Law Office Of Paul DePetris
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New Jersey Collecting Judgment FAQs

COLLECTING NEW JERSEY COURT JUDGMENT FAQs

INTRODUCTION
Read below to learn more about this topic. Or, to receive a no cost phone consultation, call Mr. DePetris at 609-714-2020 or send him an email. Warning – this article does not necessarily include every New Jersey court rule, code or law that may apply to your New Jersey case! The Law Office of Paul DePetris does not guarantee that the statutes, rules, codes, files or forms on this website are the latest versions, that they lack typographical errors or that they have not changed, repealed or superseded by other laws. Before taking any action, read all applicable federal and state source law and case law and consult with an attorney. Court addresses, hours of operation, deadlines and directions may change so check with the court in advance of mailing documents to court or going there! Some of the webpages on this site don’t apply to all types of New Jersey cases, since there are different rules for different case types!

WHAT IS A NEW JERSEY COURT JUDGMENT (MONEY JUDGMENT)?
To collect a New Jersey Judgment, you must understand basic information about New Jersey Court Judgments. A New Jersey Court Judgment entered for a sum of money is a New Jersey Court Judgment entered against a New Jersey defendant on a New Jersey complaint or entered against a New Jersey plaintiff on a New Jersey counterclaim for a specific amount of money. It may be entered after the granting of a New Jersey summary Judgment motion or after the entry of a New Jersey default Judgment or after the entry of a New Jersey verdict following a New Jersey trial at which one New Jersey plaintiff or New Jersey defendant wins their case for monetary damages. The person who is granted or awarded the New Jersey Judgment is the Judgment creditor and the person who owes the New Jersey Judgment is the Judgment debtor.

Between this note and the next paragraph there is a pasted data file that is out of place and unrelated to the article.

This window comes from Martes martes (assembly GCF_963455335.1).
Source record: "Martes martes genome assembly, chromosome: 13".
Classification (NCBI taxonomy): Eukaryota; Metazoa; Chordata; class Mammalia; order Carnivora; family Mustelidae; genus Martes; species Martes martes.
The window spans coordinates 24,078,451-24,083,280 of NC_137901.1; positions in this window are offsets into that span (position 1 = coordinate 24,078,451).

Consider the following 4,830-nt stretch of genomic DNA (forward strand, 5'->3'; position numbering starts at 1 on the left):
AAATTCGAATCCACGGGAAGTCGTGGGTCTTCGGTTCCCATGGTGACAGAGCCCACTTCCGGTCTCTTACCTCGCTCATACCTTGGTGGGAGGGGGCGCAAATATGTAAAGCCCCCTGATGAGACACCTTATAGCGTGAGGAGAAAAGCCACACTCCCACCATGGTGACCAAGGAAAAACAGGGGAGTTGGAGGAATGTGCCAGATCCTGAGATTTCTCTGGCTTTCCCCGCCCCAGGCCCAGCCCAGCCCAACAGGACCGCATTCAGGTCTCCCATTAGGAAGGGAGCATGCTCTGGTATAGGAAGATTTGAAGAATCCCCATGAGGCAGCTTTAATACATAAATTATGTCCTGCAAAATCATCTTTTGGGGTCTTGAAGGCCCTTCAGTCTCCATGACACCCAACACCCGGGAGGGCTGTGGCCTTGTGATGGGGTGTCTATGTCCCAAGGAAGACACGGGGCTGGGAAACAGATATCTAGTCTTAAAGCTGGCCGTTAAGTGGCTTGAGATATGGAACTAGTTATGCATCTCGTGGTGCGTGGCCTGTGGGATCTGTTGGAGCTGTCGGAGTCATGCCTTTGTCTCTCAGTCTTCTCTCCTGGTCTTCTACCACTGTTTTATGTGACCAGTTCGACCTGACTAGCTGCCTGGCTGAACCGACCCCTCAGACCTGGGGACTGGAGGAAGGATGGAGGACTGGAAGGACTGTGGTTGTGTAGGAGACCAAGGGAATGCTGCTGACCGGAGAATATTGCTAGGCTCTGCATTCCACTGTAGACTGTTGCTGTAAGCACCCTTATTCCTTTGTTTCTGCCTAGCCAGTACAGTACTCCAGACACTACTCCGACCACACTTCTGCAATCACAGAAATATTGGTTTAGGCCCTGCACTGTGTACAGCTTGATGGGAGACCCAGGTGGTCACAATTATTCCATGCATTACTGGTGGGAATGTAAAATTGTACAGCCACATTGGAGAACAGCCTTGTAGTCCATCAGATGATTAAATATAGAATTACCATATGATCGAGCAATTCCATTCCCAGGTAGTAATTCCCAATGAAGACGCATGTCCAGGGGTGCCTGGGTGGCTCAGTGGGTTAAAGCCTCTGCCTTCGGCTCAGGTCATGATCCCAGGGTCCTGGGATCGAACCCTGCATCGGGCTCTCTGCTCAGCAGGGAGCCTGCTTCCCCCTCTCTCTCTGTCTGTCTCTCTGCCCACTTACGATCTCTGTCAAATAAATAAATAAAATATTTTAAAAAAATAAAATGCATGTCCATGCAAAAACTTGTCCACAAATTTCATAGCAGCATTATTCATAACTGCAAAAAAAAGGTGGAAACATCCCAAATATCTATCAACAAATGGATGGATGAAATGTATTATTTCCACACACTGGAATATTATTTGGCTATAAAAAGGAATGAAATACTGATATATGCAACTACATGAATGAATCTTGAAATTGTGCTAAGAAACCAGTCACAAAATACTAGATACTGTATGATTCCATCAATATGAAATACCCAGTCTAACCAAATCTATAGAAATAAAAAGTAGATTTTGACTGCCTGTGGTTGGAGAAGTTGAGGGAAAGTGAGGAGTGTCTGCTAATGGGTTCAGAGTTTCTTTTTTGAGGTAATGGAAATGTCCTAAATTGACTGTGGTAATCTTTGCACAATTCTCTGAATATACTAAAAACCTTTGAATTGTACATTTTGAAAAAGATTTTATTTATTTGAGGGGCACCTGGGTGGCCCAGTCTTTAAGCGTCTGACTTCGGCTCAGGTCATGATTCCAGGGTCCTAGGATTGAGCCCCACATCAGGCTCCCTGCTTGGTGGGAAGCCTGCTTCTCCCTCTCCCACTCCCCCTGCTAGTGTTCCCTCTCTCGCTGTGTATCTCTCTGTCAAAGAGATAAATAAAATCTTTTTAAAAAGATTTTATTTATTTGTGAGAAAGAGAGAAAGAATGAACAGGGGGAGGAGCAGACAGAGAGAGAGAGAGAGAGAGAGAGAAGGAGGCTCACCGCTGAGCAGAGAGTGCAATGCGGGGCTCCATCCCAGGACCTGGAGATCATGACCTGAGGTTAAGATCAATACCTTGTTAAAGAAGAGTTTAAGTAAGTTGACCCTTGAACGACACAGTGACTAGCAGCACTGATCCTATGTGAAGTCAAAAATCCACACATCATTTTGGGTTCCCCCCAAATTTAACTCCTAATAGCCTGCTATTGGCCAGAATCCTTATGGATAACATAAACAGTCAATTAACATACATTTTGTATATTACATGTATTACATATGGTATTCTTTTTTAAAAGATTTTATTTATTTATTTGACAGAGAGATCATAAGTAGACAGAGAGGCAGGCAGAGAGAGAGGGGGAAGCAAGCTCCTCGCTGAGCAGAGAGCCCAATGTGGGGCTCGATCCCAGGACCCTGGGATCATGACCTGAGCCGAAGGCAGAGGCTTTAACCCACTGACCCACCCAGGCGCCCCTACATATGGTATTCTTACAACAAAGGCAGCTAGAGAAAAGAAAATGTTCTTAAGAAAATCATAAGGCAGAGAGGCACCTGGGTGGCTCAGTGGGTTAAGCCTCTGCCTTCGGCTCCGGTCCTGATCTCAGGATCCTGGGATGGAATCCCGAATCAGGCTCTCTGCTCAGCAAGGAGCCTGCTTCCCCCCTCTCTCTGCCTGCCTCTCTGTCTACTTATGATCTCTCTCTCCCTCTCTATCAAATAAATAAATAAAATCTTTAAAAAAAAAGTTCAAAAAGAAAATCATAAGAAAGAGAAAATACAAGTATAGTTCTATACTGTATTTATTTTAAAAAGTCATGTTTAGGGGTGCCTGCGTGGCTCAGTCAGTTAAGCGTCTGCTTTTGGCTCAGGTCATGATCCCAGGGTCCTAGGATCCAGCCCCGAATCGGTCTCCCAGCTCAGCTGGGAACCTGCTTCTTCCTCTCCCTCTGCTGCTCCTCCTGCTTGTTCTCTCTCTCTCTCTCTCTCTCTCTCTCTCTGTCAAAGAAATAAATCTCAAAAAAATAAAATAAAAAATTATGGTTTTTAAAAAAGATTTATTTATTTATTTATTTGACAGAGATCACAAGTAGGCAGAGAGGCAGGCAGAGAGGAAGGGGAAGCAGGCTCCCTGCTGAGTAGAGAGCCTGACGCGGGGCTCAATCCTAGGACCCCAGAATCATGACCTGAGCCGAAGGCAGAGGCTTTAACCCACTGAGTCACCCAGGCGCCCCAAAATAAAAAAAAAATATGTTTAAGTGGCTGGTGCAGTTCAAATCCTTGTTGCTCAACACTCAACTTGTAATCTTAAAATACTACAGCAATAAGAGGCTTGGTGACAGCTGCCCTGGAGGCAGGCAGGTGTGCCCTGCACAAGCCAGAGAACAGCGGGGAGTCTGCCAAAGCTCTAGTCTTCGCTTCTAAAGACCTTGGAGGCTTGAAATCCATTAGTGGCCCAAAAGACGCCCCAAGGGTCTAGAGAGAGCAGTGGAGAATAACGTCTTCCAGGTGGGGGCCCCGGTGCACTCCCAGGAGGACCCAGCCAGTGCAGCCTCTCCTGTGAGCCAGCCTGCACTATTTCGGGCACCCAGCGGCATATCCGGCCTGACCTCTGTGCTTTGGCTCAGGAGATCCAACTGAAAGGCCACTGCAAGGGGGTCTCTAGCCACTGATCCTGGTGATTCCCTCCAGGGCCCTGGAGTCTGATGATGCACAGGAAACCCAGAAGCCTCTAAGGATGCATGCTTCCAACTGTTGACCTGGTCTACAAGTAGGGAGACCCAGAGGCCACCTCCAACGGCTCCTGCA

I WAS AWARDED A NEW JERSEY COURT JUDGMENT BY THE NEW JERSEY COURT – WHAT DO I DO NEXT?
To collect a New Jersey Judgment, you must take a specific series of steps. If you received a New Jersey Court Judgment following a New Jersey Court proceeding (such as a New Jersey trial, mediation, or motion hearing) for an amount of money, that New Jersey Judgment is called a “New Jersey Judgment.” If, after you receive a New Jersey Court New Jersey Judgment, it remains unpaid in whole or part, then you are entitled to seek to collect the New Jersey Judgment as a “Judgment Creditor” – a person owed a New Jersey Court Judgment. The person who owes the New Jersey Judgment is called a “Judgment Debtor.” New Jersey Judgments entered in the New Jersey Court do not collect themselves – to get a New Jersey Court Judgment collected, you or your New Jersey attorney must file various papers with the New Jersey Court and take various other steps. Once you receive a New Jersey Court Judgment in the New Jersey Court, there is no guarantee that you shall collect the New Jersey Judgment. However, there are steps you or your New Jersey attorney may take to make it more likely that you shall collect your New Jersey Judgment. When a New Jersey Court Judgment is “executed”, that means that the New Jersey Judgment is carried into effect by giving the New Jersey Judgment Creditor part or all of the New Jersey Judgment. For example, in the New Jersey Court a New Jersey Court Judgment Creditor may be able to execute on a New Jersey Court Judgment by having a New Jersey Court Officer seize and sell a New Jersey Judgment Debtor’s property and applying the sums recovered to satisfy part or all of the New Jersey Judgment.

WHAT IF I RECEIVE PAPERS THAT REFER TO THE NEW JERSEY JUDGMENT DEBTOR FILING FOR BANKRUPTCY?
If you receive documents indicating that New Jersey Judgment Debtor filed for bankruptcy, you should immediately contact an attorney experienced in handling bankruptcy cases from the view of a New Jersey Court Judgment Creditor to find out what additional steps you might take to collect your New Jersey Judgment or to prevent it from being eliminated or reduced in the bankruptcy. It is not uncommon for New Jersey plaintiffs or New Jersey defendants who ignore bankruptcy filings to be punished by a bankruptcy Court.

CAN I EXECUTE MY NEW JERSEY JUDGMENT AGAINST A NEW JERSEY JUDGMENT DEBTOR’S PERSONAL PROPERTY?